An idea of how large it is inside Cigar City Brewing.
An idea of how large it is inside Cigar City Brewing.

There were a ton of other beers I didn’t get to try including the pilsner that is apparently so popular they have to limit how much people can buy, but with a huge crowd and after the generally underwhelming IPAs I didn’t feel drawn to order a second flight. I was most impressed by the pale ale and will be enjoying that at home for a while because I left with two six-packs.

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Cigar City Top 2:
Invasion Pale
Collaboration Imperial Stout

Angry Chair Brewing
I immediately found the atmosphere at Angry Chair more inviting than Cigar City with a smaller size, slightly smaller crowd, and some great locals to chat with about the area and beers. I skipped the hoppy beers here because everyone was raving about the two heavy stouts and I had one more to go for the night. Plus after a massive Cuban sandwich earlier I didn’t want to go overboard. But everything I tried at Angry Chair was really impressive. I tried the gose, raspberry berliner weisse, German Chocolate Cake, and Tiramissu Stout.

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The gose was crisp and refreshing with very mild tartness and a little salt with a solid balance of yeast flavors. The raspberry berliner weisse was really fruity and not too tart with a dry finish and a delightful pink color. I considered getting a growler of the raspberry but they weren’t doing fills. The Cerman Chocolate Cake was a massive delicious mix of chocolate and intense coconut. The coconut lingers a little bit on the finish, just enough to balance out the chocolate. The tiramissu stout was really thick and a little too sweet for my tastes. While it had a nice intense coffee start the end was like sheet cake frosting a little too heavy and it coated the mouth, unbalancing the whole thing.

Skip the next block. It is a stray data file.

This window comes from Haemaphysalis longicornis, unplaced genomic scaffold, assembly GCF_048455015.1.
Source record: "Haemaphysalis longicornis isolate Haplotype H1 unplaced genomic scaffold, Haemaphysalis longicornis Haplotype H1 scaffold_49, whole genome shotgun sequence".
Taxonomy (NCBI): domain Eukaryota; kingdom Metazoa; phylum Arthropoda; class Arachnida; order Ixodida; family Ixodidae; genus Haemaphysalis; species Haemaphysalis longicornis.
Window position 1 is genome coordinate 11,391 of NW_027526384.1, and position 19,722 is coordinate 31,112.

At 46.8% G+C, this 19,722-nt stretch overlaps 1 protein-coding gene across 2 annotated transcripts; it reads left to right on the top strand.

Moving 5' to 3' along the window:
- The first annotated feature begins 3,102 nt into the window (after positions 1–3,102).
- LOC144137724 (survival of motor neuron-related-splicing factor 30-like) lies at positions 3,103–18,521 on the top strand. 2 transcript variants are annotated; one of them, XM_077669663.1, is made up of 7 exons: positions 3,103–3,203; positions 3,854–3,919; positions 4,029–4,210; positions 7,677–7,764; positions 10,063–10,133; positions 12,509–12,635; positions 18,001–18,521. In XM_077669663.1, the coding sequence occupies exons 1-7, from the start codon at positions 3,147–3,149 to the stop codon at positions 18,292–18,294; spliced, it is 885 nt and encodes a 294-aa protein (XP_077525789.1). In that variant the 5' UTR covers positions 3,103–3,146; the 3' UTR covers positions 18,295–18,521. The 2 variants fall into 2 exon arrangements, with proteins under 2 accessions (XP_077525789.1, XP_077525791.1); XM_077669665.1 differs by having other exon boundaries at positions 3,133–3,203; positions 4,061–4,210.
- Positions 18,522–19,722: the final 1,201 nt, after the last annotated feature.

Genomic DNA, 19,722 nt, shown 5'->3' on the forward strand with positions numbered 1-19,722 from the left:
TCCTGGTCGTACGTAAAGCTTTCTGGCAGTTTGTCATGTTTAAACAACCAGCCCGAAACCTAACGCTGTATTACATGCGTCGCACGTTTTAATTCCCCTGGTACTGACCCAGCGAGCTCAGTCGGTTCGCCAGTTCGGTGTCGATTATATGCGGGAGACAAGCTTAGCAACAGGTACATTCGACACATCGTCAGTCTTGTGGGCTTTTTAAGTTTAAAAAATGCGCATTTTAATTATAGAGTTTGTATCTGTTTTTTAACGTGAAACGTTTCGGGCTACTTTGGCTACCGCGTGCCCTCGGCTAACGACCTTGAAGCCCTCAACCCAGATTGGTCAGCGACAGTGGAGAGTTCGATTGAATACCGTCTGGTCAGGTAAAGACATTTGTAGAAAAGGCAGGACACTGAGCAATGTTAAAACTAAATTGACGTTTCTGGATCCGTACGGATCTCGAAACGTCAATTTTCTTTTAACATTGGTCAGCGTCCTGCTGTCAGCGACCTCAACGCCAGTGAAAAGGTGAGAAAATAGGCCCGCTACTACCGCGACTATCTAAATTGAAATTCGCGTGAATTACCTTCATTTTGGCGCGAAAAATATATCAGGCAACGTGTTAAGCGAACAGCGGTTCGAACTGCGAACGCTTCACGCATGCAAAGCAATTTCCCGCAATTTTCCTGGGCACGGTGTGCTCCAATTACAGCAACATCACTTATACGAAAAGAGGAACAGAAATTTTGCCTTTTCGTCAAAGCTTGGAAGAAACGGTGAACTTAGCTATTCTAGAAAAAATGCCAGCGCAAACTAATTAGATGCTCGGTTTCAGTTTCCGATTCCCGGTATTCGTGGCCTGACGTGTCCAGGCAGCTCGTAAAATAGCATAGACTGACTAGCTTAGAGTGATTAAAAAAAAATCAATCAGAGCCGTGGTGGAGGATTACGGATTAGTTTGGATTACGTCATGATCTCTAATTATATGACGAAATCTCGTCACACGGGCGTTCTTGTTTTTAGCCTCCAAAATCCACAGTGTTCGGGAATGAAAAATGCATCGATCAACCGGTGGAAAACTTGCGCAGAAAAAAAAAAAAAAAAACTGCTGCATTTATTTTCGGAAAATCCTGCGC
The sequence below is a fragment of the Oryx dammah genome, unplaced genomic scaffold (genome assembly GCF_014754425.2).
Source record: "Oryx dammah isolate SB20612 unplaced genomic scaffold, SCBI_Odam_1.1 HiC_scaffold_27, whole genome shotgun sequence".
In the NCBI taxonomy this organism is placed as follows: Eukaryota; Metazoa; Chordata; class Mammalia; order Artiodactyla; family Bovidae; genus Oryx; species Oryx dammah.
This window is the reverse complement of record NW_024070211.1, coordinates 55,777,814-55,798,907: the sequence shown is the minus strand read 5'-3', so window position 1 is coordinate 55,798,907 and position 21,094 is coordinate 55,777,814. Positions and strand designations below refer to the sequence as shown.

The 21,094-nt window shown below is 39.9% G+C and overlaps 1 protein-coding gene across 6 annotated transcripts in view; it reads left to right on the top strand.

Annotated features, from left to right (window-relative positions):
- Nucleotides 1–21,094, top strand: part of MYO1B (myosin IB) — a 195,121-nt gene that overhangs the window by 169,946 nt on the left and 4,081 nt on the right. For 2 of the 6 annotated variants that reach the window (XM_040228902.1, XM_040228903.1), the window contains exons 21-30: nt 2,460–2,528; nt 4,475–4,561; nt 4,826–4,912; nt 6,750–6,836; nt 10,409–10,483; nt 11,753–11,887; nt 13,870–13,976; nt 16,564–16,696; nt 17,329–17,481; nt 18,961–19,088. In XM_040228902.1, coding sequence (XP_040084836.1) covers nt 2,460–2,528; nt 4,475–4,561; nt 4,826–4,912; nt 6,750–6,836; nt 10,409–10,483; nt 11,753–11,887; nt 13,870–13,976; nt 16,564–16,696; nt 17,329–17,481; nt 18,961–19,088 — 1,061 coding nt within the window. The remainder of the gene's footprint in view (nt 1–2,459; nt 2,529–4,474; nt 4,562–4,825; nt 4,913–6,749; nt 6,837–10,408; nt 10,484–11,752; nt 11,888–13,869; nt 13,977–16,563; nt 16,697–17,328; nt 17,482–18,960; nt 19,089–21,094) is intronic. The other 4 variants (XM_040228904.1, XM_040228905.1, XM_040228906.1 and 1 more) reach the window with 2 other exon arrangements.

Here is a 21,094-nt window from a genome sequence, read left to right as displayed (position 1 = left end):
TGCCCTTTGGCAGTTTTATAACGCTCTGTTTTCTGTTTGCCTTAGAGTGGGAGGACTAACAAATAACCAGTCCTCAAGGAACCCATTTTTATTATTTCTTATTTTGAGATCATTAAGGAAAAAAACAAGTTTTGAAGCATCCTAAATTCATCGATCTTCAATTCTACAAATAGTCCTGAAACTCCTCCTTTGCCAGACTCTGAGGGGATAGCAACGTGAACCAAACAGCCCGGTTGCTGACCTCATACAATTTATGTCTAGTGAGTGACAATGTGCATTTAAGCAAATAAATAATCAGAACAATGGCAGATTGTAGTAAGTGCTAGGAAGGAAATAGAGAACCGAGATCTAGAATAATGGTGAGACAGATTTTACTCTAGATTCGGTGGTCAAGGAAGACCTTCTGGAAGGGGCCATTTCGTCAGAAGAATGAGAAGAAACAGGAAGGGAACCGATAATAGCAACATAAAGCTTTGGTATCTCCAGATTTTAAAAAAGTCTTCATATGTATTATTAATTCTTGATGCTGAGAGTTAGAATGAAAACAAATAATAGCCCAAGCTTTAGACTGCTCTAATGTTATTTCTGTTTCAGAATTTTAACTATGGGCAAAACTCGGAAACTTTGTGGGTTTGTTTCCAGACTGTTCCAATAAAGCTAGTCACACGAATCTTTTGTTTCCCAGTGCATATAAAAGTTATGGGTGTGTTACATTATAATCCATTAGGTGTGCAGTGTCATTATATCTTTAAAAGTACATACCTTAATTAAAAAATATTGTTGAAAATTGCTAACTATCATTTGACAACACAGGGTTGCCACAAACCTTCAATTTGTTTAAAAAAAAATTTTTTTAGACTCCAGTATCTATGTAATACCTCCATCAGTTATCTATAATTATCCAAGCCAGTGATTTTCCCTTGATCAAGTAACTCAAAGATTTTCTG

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Angry Chair has a nice small tasting room with a great local presence and a nice set of taps. If you like stouts or sours this is a must-visit in the area. I was also glad that this and many local breweries didn’t treat the gose and berliner weisse beers as super special and still only charged $2 a taster.

Angry Chair Top 2:
German Chocolate Cake
Raspberry Beliner Weisse

Coppertail Brewing

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Coppertail was the last brewery in Tampa proper I visited but there are plenty more to come in Day 2 that I visited in the surrounding areas. Coppertail is in a large building and slightly bigger overall than Cigar City. I tried a number of beers there but I almost left a bit early because of the massively loud music playing. I tried the gose, berliner weisse, sour session IPA, Free Dive IPA, and Unholy Belgian Tripel. The gose was crisp and refreshing with a nice citrusy finish and a pilsner malt finish. I really liked the flavor of this one. The Berliner weisse was a little lighter in body with less flavor than the gose so I would suggest people go with the gose. It didn’t have much that stood out about it.